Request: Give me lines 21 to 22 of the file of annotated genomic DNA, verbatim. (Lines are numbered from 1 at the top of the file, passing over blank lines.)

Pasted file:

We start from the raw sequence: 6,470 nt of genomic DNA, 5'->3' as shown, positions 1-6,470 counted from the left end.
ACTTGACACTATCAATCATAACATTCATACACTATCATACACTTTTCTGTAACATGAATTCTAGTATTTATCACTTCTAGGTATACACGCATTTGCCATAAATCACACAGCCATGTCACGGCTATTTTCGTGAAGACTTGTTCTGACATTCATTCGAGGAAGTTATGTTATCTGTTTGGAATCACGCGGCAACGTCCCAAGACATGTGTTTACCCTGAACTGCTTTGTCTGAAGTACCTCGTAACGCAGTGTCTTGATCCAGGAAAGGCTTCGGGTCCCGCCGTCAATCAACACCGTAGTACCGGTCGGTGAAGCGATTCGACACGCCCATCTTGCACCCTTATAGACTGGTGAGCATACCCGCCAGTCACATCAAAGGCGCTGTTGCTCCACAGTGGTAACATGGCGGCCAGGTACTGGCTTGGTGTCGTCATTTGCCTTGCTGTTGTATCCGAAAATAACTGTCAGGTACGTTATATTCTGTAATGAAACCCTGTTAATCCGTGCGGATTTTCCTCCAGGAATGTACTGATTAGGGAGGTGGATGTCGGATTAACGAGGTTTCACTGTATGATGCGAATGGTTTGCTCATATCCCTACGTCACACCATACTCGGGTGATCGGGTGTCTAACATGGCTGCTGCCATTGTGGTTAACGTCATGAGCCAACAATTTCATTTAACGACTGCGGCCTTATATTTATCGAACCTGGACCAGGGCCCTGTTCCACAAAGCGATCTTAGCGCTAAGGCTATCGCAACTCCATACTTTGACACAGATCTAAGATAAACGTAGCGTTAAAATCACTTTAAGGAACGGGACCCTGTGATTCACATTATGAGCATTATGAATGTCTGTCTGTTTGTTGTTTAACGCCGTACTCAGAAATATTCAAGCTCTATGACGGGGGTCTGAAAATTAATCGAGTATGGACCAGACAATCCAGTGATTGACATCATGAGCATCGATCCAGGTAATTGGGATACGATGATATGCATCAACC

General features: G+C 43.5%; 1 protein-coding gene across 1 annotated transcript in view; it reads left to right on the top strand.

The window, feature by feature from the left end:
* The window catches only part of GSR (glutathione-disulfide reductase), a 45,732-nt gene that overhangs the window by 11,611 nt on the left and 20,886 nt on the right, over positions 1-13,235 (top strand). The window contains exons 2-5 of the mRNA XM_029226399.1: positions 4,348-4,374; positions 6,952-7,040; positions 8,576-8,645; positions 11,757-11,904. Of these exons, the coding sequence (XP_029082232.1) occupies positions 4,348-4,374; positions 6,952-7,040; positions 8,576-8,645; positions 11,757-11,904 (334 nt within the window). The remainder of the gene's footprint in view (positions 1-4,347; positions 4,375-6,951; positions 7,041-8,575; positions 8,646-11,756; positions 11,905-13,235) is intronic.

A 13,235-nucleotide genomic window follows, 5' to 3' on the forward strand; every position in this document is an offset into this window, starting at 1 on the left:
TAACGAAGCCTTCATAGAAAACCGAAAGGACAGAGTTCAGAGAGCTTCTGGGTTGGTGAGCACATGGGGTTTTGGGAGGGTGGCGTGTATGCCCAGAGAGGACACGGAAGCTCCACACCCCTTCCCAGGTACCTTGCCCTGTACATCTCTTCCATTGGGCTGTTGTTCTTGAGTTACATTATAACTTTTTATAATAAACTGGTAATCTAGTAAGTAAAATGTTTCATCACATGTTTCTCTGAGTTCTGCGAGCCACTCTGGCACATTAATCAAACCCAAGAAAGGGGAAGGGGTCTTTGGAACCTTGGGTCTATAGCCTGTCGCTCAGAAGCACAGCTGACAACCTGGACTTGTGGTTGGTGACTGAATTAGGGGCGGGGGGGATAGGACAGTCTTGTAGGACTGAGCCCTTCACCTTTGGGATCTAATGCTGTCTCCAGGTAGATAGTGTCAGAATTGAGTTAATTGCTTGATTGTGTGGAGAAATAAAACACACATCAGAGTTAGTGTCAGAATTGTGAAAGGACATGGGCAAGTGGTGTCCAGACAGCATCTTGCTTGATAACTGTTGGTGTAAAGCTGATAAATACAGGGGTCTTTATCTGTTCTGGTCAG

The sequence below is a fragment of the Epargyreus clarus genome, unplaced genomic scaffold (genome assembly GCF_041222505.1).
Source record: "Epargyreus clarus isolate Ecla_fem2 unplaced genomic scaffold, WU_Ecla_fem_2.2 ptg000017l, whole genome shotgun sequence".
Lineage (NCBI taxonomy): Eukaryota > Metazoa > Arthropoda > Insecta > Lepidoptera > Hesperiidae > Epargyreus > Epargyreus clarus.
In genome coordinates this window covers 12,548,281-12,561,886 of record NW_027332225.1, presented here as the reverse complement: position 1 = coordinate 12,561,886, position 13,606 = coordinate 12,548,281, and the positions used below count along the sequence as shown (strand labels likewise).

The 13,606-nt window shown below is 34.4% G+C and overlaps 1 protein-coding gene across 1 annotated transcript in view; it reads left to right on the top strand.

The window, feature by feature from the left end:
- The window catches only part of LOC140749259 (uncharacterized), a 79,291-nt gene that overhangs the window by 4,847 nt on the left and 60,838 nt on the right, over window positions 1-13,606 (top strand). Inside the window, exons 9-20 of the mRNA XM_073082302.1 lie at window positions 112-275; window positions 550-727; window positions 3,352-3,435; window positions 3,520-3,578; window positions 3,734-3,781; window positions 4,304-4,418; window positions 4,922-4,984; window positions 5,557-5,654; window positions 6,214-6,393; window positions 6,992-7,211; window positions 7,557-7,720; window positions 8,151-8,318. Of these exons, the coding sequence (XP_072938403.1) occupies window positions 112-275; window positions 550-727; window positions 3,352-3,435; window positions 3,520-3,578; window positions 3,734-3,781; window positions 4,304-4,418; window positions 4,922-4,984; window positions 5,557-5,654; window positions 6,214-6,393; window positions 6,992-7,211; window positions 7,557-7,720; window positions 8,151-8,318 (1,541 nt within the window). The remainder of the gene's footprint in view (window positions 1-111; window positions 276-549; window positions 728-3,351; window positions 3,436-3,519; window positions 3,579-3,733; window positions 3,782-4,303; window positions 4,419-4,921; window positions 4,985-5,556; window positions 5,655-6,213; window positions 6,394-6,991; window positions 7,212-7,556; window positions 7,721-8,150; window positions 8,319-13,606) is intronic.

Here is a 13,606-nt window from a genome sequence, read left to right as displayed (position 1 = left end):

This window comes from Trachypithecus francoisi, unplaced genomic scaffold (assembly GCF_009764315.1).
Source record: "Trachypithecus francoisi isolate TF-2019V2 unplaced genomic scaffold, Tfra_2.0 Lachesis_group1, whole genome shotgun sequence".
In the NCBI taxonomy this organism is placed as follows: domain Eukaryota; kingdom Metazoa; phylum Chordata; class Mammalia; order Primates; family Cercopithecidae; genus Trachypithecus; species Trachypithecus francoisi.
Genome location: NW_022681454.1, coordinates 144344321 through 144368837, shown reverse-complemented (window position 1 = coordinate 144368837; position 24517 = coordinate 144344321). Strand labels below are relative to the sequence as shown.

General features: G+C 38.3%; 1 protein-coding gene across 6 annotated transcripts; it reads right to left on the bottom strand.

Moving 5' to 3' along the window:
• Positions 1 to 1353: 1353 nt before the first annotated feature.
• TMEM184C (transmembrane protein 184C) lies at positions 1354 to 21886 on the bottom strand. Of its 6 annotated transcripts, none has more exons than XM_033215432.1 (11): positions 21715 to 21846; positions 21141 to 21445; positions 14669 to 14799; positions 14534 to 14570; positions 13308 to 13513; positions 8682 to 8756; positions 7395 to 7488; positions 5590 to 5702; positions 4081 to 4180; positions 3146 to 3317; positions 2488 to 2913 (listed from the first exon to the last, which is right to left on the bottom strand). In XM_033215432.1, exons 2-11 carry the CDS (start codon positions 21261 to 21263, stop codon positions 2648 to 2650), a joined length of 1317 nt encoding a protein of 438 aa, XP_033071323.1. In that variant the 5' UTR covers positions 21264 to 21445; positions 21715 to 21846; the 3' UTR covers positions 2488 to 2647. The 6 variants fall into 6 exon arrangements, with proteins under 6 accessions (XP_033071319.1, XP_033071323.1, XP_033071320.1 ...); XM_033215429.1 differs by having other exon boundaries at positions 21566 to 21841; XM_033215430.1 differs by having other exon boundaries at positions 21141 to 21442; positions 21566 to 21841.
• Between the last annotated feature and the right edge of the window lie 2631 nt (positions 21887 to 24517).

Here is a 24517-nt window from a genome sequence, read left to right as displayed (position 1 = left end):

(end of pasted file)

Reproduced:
Moving 5' to 3' along the window:
• Positions 1 to 1353: 1353 nt before the first annotated feature.